Why the Myth of the Meth-Damaged Brain May Hinder Recovery

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Methamphetamine is widely believed to cause brain damage and cognitive impairment in users. But this claim may be wildly overblown, according to a new review of the research.

In 2004, the New York Times ran a story about how meth use eats away brain cells, headlining it this way: “This Is Your Brain on Meth: A ‘Forest Fire’ of Damage.” In 2005, another Times piece about the rise in foster children taken from parents who use meth noted the “particularly potent and destructive nature” of the drug and claimed that “rehabilitation for methamphetamine often takes longer than it does for other drugs.” And the authors of a 2002 study on the brain-robbing effects of meth warned, based on their data, that the “national campaign against drugs should incorporate information about the cognitive deficits associated with methamphetamine.”

Now reviewers led by Carl Hart, associate professor of psychology at Columbia University, have examined more than 40 studies of the effects of methamphetamine, including lab research on short-term effects, brain-imaging data, and cognitive tests done on long-term meth users who had quit. (Full disclosure: Hart and I are currently writing a book together.) What they found was that the claims of meth-related harm to the brain may be as exaggerated as the hype from the ’80s and ’90s around children exposed prenatally to crack cocaine, who were foretold to end up with lifelong disabilities, or of even earlier claims that smoking pot caused insanity.

The studies on meth did find differences in both the brains and in the performance of methamphetamine users when compared to controls. And animal research has also shown that large doses of methamphetamine can cause major damage to the brain’s dopamine receptors, which are important for motivation, movement, pleasure and choice. Thus, many researchers had concluded that the drug was seriously dangerous to the brain.

MORE: Viewpoint: Teaching Recovery, Rather Than Treating Addiction

But after digging into the data as a whole, Hart and his colleagues revealed a much more hopeful picture. For one thing, he says, the lab studies on the short-term effects of meth show improvements in attention, memory, information processing and learning in users. That’s not entirely surprising considering that some forms of amphetamine (DesOxyn, for example, which is pure pharmaceutical methamphetamine) are actually approved by the government to treat ADHD, and are sometimes misused by college students seeking better grades.

Secondly, Hart found that the studies that claimed methamphetamine users were less intelligent than non-users had several typical flaws. The first was that the control groups were not always appropriately matched to the methamphetamine users. “You have to compare them with people of the same level of education and same age, because age and education are both important factors for cognitive functioning,” says Hart, explaining that in some studies, the drug users had only a high school education but were being compared with college students. Obviously, that would make the high school-educated group look worse — methamphetamine or no methamphetamine.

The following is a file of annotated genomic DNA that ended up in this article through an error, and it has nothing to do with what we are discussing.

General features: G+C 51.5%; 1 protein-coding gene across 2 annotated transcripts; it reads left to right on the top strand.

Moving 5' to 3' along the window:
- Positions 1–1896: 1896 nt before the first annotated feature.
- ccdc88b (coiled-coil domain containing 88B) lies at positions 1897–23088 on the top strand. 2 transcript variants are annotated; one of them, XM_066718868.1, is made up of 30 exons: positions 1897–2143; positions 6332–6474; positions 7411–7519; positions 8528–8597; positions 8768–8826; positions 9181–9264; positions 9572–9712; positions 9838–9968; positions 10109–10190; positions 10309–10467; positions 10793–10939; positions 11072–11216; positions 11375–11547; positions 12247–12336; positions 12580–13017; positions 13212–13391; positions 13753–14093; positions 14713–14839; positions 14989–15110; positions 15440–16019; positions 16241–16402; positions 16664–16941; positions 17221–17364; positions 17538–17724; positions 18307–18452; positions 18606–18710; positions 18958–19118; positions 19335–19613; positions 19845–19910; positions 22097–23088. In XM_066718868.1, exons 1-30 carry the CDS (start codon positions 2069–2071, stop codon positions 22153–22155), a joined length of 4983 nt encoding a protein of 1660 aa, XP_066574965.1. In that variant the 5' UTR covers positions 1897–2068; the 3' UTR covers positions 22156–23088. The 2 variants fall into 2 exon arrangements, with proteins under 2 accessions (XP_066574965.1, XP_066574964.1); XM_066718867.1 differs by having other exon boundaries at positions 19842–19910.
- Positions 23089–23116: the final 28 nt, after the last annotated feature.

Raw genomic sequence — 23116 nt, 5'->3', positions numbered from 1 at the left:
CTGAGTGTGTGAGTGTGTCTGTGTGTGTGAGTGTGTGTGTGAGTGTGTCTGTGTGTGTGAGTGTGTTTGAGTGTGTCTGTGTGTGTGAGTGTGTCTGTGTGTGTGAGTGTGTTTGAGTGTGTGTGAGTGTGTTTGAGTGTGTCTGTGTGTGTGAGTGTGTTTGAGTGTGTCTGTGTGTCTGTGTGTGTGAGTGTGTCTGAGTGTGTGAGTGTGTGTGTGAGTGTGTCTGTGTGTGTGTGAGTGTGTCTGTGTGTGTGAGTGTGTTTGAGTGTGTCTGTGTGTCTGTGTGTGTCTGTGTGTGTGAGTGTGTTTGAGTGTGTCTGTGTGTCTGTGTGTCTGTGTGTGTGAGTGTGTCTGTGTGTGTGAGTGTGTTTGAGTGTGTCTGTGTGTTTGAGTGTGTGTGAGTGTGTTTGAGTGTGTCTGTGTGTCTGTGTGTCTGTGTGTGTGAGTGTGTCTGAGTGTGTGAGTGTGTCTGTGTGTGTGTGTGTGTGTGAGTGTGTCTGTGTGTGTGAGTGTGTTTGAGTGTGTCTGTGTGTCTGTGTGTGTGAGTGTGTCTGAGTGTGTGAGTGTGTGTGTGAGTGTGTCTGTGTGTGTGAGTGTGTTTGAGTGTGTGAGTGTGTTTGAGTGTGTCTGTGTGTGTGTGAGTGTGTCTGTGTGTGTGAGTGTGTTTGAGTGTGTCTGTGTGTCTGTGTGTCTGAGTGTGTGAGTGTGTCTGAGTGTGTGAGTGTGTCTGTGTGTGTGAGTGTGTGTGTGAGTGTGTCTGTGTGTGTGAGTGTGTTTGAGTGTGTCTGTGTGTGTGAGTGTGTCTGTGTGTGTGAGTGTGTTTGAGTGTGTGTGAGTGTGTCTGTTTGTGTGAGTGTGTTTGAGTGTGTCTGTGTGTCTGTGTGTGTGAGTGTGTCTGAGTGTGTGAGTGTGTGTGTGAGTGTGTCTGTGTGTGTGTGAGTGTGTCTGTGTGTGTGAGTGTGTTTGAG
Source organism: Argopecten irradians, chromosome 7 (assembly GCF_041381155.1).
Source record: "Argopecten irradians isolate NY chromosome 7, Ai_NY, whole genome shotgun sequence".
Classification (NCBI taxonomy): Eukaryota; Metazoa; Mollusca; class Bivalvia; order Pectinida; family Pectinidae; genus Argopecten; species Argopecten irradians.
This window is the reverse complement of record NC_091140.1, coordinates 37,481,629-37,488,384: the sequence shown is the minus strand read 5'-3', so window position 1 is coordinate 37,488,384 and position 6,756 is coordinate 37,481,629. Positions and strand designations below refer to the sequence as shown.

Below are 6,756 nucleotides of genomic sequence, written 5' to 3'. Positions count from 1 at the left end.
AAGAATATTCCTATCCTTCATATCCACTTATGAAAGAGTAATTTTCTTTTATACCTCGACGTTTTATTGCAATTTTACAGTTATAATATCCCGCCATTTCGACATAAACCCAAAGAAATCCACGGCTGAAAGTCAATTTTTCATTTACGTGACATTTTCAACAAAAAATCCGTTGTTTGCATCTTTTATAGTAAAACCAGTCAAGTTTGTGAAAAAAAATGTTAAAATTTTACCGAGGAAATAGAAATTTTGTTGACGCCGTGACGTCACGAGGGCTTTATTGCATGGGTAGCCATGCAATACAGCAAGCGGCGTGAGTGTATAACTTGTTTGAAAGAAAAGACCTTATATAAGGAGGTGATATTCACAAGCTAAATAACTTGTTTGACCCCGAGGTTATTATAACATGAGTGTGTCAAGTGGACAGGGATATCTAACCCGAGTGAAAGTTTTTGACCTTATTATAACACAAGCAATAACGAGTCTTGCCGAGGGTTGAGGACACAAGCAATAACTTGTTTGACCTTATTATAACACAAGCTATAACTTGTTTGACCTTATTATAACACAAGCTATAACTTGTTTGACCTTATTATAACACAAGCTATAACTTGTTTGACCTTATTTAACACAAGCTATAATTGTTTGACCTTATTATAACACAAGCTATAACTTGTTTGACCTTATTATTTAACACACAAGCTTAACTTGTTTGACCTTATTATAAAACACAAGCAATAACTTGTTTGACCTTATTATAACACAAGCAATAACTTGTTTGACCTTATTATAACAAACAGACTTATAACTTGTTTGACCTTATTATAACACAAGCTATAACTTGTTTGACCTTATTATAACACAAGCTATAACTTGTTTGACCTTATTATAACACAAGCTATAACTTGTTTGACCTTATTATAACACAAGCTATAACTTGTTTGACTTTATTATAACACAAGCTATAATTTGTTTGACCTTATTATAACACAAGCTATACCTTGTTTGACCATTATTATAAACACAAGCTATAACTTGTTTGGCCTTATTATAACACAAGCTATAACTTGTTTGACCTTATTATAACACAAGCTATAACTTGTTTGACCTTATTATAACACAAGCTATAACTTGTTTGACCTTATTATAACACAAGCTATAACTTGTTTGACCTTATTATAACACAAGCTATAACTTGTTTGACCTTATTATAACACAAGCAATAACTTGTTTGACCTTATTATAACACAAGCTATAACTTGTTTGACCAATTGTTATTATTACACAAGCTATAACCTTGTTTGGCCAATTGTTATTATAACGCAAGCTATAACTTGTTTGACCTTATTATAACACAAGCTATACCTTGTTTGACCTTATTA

Moreover, even if you have the right control group, simply showing that one group does worse than another, statistically speaking, doesn’t necessarily mean that the second group is “impaired.”

“Statistical significance is just a mathematical difference,” says Hart. “When we compare, say, artists with professors, you can probably find some statistically significant differences in cognitive test performance, but no one would say that this means artists are clinically significantly different from the professors [or are impaired].”

In other words, Hart says, showing a statistically significant difference on a test is one thing, but showing a clinical difference — that is, true impairment in terms of functioning in everyday life — is something else entirely.

MORE: Why Kids With High IQs Are More Likely to Take Drugs

What about the scary animal data showing destruction of dopamine neurons in the brain? Hart says that in these studies, rats were typically given massive doses of meth that no human user would take initially. “It’s 20 to 100 times that what humans would take,” he says, explaining that human users usually start with lower doses, and then may increase their usage over time. When rats are similarly given the drugs in this more gradual pattern, this type of brain damage is not seen.

Even the brain-imaging findings are more reassuring than they have been claimed to be. Chris-Ellyn Johanson, a neuroscientist who is now retired from Wayne State University, conducted one of the studies on this subject covered in the review. “We did find some differences between the control group and the experimental group in terms of a few cognitive functions. And we did find some differences in terms of receptors [in the brain],” she says. “But we found no relationship between the two, and the cognitive differences were within the normal range.”

That is, the differences in brain structure in meth users’ brains didn’t correlate to differences in cognitive function. Observing that people’s brain structure or receptor patterns are unusual may be interesting, but it doesn’t matter much unless those differences are also linked to specific problems. “It’s like taking the engine of a BMW and comparing it with the engine of a Mercedes,” says Hart. “The Mercedes might be bigger. But saying that means that the BMW is impaired — that’s what we’re doing with this imaging.”

The review even takes on “meth mouth,” noting that the dry mouth symptoms that have been blamed for the terrible dental problems seen in some methamphetamine users also accompany the use of legal amphetamines and some antidepressant medications.  The authors write that the association between methamphetamine use and dental problems may have “less to do with pharmacological effects of methamphetamine and more to
do with non-pharmacological factors, ranging from poor dental hygiene to media sensationalism. Indeed, much of the evidence linking methamphetamine abuse and tooth
decay is anecdotal; detailed investigations of the impact of methamphetamine abuse on dental health with suitable oral health assessments are lacking.”

Of course, this doesn’t mean that illegal methamphetamine use is safe. And the types of studies included in the new review may still be helpful in terms of helping researchers learn more about the mechanisms of addiction and to better treat people with drug problems. “The hype and all that aside, there are still good reasons to do this research, and some findings may point the way to more novel pharmaceutical [treatments],” says Johanson.

MORE: What Does Meth Research Have to Do With Addiction and Autism Treatments? (It’s Oxytocin.)